tue 22/10/2019

Kissin, LPO, Neeme Järvi, Royal Festival Hall | reviews, news & interviews

Kissin, LPO, Neeme Järvi, Royal Festival Hall

Kissin, LPO, Neeme Järvi, Royal Festival Hall

Joyous Suk and the best New World ever out-charm a great pianist

In any case, effortlessness and charm are hardly Yevgeny Kissin's strong suits, and both are needed if Chopin's early Second Piano Concerto is to hold our imagination. Kissin's steely clarity and occasional impetuousness only fitfully paid off in the outer movements, especially when the London Philharmonic's one chance to make its mark in a well-sprung introduction set up expectations of a naïve good humour at odds with the pianist's rather more calculated pathos.

21Where Kissin (pictured right) really came into his own was for the pearls-on-a-line ornamentations of the Larghetto's dreamy song, the dramatic octave recitatives that interrupt its flow and more Chopin in an encore fulfilling the intermittent promise of the concerto: the daunting B flat minor Scherzo. Kissin's well-tempered texturing of that truly great work did briefly strain excitingly at the leash two-thirds of the way through, but the coda seemed perfunctory again. Most of the audience went wild while I sat there a little bit glumly wondering, as I had at a disappointing Chopin half of a Verbier recital, whether the real Yevgeny Kissin would ever truly stand up.

The real Neeme Järvi, in his affable grand mastery, is never in doubt these days, even if the generous personality always goes hand in glove with a polished definition of phrases and rhythms. So accomplished was his switch from Suk's waltzing to the central promenade of the opening symphonic dance that it took a moment to work out that we'd just changed tempo, and the generous lyrical theme which rises on cellos would not have had the lift it did without Jarvi's generous shoulder-raising. There was more of that as he encouraged lower strings to project a jazzy cross-rhythm in the finale of a Dvořák New World I hardly recognised as the Ninth Symphony I used to sit through with intermittent embarrassment.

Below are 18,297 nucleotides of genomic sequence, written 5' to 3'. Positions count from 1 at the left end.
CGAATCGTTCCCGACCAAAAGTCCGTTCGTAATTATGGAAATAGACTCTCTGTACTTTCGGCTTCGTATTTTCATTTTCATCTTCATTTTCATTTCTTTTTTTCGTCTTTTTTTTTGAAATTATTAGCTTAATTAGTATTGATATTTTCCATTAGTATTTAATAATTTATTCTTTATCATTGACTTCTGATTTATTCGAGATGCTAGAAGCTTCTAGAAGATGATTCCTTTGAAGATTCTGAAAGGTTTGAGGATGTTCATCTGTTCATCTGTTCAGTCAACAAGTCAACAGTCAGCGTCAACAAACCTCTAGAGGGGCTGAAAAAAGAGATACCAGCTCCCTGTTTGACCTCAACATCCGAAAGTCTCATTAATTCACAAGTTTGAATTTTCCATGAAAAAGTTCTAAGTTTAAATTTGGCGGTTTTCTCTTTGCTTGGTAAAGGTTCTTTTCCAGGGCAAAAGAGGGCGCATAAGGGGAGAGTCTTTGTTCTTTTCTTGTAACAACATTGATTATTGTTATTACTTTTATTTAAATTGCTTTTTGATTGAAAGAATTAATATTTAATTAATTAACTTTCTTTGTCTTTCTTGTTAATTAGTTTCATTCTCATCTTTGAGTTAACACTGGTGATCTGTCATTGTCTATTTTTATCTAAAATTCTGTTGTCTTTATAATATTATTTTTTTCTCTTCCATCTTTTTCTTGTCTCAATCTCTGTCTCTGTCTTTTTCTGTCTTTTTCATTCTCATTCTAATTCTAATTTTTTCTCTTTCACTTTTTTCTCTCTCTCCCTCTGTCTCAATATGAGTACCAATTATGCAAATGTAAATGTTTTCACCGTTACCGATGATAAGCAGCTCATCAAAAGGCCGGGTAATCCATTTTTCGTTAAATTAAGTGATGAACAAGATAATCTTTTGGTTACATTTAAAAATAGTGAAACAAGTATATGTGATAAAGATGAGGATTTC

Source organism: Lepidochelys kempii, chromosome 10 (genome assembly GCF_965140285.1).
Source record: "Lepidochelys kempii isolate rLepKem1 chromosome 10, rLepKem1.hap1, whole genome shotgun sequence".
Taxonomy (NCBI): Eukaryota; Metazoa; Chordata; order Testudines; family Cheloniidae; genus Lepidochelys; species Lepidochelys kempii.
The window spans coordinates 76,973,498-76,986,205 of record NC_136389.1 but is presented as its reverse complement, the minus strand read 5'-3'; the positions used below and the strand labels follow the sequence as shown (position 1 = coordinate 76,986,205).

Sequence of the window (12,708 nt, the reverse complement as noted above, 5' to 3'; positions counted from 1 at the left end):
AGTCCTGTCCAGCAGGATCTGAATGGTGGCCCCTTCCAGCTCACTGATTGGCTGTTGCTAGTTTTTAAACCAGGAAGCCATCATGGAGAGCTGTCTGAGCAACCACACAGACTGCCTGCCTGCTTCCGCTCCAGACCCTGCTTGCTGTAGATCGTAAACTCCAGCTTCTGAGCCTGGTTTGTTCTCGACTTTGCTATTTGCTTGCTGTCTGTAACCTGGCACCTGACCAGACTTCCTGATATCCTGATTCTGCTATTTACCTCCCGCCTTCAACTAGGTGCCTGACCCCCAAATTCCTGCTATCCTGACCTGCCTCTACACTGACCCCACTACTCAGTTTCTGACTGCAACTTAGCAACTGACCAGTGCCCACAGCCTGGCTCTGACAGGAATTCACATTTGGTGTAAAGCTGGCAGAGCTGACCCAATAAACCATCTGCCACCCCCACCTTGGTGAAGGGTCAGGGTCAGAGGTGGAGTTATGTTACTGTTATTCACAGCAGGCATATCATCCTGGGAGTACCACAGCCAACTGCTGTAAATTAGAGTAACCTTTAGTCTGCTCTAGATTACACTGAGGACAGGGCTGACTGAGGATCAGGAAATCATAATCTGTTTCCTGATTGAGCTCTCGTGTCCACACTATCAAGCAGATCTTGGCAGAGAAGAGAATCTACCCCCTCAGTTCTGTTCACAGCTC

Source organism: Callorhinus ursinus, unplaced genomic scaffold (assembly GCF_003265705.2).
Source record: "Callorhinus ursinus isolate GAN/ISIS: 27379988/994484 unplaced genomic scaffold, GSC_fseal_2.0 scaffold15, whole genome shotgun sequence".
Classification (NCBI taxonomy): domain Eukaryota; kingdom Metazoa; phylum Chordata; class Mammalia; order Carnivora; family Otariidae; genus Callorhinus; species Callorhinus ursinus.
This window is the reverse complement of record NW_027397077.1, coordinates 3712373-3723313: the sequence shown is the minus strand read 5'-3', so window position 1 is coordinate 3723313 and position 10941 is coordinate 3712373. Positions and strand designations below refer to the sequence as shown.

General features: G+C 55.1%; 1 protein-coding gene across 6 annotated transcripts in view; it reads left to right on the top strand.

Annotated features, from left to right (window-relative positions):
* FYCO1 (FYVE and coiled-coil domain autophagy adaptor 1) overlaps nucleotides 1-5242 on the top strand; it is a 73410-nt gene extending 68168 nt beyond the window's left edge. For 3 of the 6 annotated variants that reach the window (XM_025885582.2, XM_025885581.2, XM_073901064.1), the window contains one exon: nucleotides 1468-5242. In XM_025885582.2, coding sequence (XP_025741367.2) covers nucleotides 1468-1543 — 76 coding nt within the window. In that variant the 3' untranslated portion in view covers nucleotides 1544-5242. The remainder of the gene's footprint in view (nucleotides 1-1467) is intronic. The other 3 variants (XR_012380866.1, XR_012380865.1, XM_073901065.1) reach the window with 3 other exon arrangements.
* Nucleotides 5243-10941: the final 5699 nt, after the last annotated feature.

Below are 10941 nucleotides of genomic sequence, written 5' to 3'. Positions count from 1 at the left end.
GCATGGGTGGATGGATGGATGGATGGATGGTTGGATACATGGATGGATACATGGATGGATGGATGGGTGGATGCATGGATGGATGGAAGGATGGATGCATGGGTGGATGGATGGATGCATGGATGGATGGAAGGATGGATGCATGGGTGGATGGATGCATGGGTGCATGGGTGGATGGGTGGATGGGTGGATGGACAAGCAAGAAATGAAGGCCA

Here there simply wasn't a dull moment, not even when Dvořák, as in the Seventh Symphony with which I have equal problems not dispelled by Friday evening's BBC Symphony performance, tries to be a grand symphonist rather than a lovable warbler of Czech and American wood-notes. The tying-up of motifs on this occasion was, well, just sheer bouncy fun. On this flexible showing, I'd even go so far as to say that Järvi is the only conductor after much-missed Mackerras whom I'd gladly hear in a whole evening of Slavonic Dances. And after an incisive, springy first movement with an especially affectionate, nuanced song at its heart had ended to an initial awed silence even from this restless full house, the famous Largo was simply spellbinding in all its myriad colours.

Yes, the cor anglais solo was as lovely as it can be (Järvi made sure that Sue Bohling came forward to take a bow with him at the end). But so, more unusually, were the varied string sighs which support it, the atmospheric lament to which Järvi brought such atmosphere, and the teeming dance which temporarily brushes aside all that sorrow. I came to the concert resenting the fact that there wasn't the kind of extended Järvi speciality on the programme such as we had two seasons back with electrifying arguments for Kalinnikov's First Symphony and Taneyev's Fourth - or indeed such as those lucky enough to make it will get in his rarer Dvořák offerings on Saturday - but I left thinking that the New World is a towering masterpiece after all. And you can't do more for an old warhorse than that.


You should have come to Cardiff - the soloist was Jean Effam Bavouzet in Schumann Piano Concerto. A sunny gallic performance with Debussy for an encore

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